Thursday, August 20, 2015

Kids+Food: What can you DO?

(This is the second post in a short series - scroll down to the elephant if you want to read the first post!)
In my previous post, I ranted about how I am tired of the cultural norm of feeding junk food to kids at school, sports events, and parties. If you are still with me and haven't written me off as a Crazy Overboard Health Nut Mommy, I hope to offer some suggestions of what you can DO to make this cultural problem better.

Some Ideas:

1. Does your kid play soccer/baseball/basketball on a team where players take turns bringing snacks? Forget sugary juice boxes/Gatorade/Soda and choose water instead. That's exactly what their little bodies need after a good game! Consider a home baked treat or a small snack bag of cheese crackers and fruit. It's a much better alternative to a sugary drink and a sugary snack. At the very least, it's a step in the right direction to choose water and add a piece of fruit. I realize that you may get labeled as the Health Nut if you decline to offer the kids a huge cupcake, bag of cheese crackers, and a juice box. (And, yes, this is an actual example of a post-soccer game "team snack") But, I ask you, what matters more to you? Affirmation from 7-year-olds? Or the long term health of kids around you, including your own?  Now, there is a fine line here. My encouragement is to start with swapping out water and offering fresh fruit. Let's be honest - you will be labeled a complete Moonbat if you offer ONLY these items - even though they are a perfectly acceptable snack. Fine to add a small bag of cheese crackers or pretzels or other packaged snack. After all, some could argue that social acceptance for your kid and your family is also fairly important to their health. I get that.

My encouragement is to try to make small changes and refuse the "oh well it's easier and the kids love it" processed snacks and sugary drinks. This is about long-term cultural change. So be in for the long haul!

Need healthy team snack ideas? Google it. You don't have to be wildly creative here. The goal is to offer something that qualifies as real food. I've also actually found that sending bottled waters, bananas, and packages of peanut butter crackers are cheaper than most of the other snack alternatives. And 8 out of 10 kids will gladly accept and gobble up the snack. Once or twice a kid has looked at me and said, "I don't like peanut butter crackers". Tough. I say this is actually more of a manners issue than something I take personally. I walk away feeling like I have been a responsible parent. That means more to me.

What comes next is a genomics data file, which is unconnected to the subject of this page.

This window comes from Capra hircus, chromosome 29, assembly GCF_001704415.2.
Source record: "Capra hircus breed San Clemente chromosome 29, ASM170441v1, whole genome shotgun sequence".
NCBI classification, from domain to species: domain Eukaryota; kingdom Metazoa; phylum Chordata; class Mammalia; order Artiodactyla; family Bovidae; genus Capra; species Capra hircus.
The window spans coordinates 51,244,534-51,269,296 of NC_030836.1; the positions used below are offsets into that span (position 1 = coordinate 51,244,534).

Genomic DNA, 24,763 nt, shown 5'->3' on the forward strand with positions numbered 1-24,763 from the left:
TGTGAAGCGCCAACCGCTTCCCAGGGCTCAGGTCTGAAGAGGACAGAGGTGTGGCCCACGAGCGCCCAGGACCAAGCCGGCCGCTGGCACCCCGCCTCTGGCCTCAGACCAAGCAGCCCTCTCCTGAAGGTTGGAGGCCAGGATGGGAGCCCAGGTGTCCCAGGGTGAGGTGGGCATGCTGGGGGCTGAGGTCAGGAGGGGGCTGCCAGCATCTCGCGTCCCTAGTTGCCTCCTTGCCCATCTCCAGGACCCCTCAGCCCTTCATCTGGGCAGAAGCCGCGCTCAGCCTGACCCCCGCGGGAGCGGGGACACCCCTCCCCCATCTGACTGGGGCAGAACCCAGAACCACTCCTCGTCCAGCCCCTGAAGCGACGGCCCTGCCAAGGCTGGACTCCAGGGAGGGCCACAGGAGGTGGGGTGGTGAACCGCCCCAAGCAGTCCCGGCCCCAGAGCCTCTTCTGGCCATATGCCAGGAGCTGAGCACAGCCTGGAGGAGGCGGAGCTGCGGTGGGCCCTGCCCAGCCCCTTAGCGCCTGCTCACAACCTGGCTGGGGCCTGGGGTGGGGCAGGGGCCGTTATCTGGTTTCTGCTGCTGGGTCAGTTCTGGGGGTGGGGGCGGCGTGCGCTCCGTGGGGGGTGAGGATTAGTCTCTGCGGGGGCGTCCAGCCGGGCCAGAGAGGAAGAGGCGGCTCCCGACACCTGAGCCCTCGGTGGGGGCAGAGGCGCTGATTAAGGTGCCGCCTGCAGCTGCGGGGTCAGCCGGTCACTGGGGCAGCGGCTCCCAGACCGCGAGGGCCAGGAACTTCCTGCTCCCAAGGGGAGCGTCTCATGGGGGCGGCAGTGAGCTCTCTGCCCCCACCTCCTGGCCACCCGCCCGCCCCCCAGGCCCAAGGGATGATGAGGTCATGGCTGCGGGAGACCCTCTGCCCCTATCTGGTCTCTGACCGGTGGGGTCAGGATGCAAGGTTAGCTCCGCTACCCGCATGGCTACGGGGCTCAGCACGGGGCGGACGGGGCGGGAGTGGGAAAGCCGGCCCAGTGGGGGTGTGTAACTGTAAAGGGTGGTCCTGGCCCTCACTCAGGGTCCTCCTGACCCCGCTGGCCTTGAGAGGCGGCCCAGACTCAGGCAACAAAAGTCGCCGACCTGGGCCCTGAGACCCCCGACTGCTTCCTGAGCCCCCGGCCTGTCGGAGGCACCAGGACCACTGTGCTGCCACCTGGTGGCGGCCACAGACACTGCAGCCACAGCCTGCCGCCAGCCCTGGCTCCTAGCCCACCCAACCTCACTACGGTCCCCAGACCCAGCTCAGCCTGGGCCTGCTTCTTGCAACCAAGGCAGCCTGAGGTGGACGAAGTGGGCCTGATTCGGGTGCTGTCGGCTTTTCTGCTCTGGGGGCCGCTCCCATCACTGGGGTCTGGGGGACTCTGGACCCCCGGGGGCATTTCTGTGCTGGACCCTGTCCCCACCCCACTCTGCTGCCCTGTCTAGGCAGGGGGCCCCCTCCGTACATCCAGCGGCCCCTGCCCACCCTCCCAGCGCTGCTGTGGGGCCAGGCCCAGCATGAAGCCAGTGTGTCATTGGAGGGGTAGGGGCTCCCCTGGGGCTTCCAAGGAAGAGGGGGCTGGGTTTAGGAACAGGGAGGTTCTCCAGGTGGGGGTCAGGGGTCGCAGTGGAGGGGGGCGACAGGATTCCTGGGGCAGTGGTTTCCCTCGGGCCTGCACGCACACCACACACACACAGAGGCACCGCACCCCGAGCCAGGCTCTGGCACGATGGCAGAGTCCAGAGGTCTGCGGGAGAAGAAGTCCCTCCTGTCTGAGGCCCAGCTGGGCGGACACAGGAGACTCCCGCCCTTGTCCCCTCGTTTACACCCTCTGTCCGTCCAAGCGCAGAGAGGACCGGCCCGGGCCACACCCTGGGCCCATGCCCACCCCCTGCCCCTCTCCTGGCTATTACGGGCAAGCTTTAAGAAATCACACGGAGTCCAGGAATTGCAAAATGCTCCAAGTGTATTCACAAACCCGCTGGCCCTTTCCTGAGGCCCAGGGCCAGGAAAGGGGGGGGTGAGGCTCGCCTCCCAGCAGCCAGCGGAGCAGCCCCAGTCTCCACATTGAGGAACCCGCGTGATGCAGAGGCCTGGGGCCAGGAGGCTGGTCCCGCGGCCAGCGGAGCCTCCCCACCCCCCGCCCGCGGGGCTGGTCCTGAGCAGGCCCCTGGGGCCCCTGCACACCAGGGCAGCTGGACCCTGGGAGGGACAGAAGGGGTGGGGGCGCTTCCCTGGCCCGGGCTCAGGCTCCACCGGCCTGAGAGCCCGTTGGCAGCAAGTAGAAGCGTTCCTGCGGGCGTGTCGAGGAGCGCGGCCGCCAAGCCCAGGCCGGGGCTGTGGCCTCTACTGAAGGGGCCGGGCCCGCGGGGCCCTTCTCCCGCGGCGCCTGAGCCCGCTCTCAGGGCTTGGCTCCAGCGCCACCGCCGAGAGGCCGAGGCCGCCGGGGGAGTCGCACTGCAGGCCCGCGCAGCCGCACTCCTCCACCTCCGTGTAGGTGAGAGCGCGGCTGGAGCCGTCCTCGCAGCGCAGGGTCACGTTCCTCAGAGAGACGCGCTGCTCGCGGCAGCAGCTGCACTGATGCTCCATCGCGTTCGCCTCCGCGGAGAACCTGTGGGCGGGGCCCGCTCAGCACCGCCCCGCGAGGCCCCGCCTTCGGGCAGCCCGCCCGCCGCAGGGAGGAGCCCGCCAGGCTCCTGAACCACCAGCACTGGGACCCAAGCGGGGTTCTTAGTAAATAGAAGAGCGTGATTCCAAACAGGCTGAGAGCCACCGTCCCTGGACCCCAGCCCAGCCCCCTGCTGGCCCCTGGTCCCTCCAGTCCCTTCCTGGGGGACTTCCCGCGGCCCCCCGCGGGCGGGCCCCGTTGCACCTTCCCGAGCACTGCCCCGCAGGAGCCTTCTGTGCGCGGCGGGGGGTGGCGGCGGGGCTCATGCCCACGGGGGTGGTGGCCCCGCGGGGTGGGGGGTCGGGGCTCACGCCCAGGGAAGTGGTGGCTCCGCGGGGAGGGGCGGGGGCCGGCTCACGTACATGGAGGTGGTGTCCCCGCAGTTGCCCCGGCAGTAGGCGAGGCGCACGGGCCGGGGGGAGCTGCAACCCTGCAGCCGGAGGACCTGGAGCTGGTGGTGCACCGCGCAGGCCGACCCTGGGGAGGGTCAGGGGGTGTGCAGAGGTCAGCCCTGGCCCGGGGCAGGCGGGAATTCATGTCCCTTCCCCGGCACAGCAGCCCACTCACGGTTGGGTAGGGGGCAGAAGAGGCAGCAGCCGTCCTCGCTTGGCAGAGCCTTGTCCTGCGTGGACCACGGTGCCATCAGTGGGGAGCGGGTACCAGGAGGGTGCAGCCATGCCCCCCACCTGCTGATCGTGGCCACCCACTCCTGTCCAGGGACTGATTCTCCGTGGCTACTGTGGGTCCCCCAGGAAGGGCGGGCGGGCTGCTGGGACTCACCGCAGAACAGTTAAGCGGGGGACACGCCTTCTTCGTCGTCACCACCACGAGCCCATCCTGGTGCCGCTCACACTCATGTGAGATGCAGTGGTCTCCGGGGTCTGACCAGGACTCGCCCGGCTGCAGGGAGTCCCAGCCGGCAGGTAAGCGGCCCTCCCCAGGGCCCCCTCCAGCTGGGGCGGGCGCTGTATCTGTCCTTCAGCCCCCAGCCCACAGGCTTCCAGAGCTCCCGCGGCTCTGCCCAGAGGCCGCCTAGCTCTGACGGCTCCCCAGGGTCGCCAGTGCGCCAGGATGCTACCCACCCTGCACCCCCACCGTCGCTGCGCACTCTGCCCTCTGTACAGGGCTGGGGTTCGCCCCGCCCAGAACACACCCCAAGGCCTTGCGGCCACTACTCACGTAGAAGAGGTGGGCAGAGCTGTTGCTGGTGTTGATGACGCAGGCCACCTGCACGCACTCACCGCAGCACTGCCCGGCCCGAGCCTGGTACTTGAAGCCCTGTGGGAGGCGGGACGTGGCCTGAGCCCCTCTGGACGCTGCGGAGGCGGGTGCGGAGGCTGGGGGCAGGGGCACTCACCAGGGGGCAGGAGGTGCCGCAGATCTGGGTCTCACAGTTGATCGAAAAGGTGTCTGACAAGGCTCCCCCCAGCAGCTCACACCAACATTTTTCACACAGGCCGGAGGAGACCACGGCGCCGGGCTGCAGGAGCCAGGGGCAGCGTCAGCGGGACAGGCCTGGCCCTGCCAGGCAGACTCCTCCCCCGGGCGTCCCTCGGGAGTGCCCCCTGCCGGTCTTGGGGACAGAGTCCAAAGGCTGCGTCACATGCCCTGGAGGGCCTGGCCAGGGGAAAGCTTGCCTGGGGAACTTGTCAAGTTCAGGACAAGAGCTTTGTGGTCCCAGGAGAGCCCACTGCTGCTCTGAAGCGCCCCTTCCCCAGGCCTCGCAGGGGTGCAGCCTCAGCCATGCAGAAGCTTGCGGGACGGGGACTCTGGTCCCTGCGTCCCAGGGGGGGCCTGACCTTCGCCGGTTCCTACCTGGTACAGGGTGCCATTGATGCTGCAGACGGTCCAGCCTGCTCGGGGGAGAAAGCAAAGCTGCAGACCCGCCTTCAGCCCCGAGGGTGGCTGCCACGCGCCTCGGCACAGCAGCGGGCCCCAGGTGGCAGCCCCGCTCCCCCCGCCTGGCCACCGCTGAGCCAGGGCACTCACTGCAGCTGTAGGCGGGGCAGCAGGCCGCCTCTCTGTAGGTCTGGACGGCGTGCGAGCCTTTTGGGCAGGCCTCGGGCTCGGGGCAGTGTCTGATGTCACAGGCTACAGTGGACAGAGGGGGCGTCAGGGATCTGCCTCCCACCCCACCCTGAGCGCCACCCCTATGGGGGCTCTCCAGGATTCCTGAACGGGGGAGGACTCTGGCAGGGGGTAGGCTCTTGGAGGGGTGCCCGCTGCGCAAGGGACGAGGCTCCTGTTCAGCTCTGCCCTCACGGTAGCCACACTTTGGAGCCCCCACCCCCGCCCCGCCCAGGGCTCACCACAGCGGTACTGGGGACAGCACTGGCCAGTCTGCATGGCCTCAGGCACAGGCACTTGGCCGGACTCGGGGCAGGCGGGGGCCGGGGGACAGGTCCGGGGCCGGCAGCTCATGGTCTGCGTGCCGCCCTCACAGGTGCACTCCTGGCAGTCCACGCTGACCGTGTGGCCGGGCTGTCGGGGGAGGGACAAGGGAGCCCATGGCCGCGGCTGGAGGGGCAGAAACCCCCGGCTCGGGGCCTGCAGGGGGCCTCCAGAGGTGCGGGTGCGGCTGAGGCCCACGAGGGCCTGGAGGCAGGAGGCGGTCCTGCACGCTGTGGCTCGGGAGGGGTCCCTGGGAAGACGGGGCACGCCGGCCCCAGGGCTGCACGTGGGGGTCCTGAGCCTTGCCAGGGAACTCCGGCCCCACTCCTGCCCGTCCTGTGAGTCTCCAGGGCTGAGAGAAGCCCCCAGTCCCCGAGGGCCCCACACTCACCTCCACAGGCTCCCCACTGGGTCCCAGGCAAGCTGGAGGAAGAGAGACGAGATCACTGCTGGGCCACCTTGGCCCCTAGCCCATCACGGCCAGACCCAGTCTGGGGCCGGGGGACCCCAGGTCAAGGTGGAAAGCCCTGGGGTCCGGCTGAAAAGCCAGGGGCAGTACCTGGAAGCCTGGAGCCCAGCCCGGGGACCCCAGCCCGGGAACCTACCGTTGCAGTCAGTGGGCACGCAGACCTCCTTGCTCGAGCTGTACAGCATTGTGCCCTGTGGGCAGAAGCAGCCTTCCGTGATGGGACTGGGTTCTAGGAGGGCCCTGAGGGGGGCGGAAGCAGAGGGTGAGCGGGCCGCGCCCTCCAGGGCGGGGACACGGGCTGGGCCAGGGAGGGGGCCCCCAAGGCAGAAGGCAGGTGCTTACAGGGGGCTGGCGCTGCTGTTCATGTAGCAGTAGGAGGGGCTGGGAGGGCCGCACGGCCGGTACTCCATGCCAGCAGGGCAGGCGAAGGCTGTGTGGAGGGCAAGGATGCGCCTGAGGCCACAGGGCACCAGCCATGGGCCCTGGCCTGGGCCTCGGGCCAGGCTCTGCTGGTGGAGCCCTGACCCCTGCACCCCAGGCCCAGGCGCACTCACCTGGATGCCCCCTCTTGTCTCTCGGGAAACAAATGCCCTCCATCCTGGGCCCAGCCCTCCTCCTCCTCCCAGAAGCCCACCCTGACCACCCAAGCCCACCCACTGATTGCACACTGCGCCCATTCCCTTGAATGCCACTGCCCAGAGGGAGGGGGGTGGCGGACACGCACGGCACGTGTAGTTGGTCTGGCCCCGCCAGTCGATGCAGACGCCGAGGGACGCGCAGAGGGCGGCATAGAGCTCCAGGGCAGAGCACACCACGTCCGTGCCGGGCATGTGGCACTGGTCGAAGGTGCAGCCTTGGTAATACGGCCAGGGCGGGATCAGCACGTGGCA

2. Does your kid attend school where there are holiday parties or class birthday parties? Be the mom in your kid's room who volunteers to coordinate the parties, which naturally includes the party food. Make the menu and ask for moms to volunteer to bring them. Instead of having juice boxes, cookies, cupcakes, and fruit on the menu, switch to 8 oz. waters, fruit, veggies with dip, and ONE small treat. Be amazed that kids ACTUALLY eat the fruit and veggies when they are offered. Ditch the candy filled pinatas (hello, South Texas!=) or candy goodie bags to go home. Just ditch them. Or, if a piƱata is an important part of the culture, seriously think about to eliminate the other treats, or at least downsize them. Kindly redirect the efforts of other parents who want to help or donate sweets for parties into things like crafts, keepsake projects, or other things the kids can take home. It doesn't have to be a sweet treat! And, yes, you have to say it: Let's focus on a craft or other holiday take home instead of candy or treats. I have learned you have to be direct, yet kind. If you have to, chat with the teacher in advance and make it a partnership. Most teachers would probably enjoy kid's holiday parties more if they didn't have to deal with the sugar crazy that comes afterwards. Then if parents question the lack of sugary/junky party food on the menu, say the teacher and you have discussed it and she agrees it will be best for the kids. End of discussion!

3. Be the example when you host your own parties. Instead of offering juice to kids (Yes, it seems like I am continually swiping at juice, doesn't it? That's because it has basically NO nutritional value and generally lots of sugar. A piece of fruit is way better!), offer small bottled waters. Kids get excited about having their OWN drink. I've actually found that they could care less if it's water or juice. They just want to have their own. Grab a sharpie and let them write their own name. They care less than you think and probably won't notice the juice or soda isn't there. Also, who says you can't have fresh fruit and veggies as the main option for party food? Cheese cubes? Hummus? Whole grain crackers? Why does it have to be cheese puffs and cookies? I say it doesn't! Save the ONE treat for the birthday treat - that's it! Worried about looking cheap or not generous when you host a party? Splurge on organic fruit, offer cheese and real whole grain crackers. These things are not cheap. Think of adding these items to your menu instead of the fancy cupcakes, decorated cookies, AND donuts. Some people believe it's better to offer more treats because it's a big celebration. But, really, offer less treats and more real food. I think you'll find that parents will actually be happy to find food they can eat themselves and feel good about feeding their kids. You might also see less of the cranky/sugar obsessed/embarrassing tantrums that follow these kid celebrations. More than once I have left a party with my head hung because my three year old thought I was the Meanest Mom in the World for allowing him to choose only one treat. This is not a good scene for ANYone.

Still with me? Good.

Next up: Food+Kids - My Small Success in Changing the Culture

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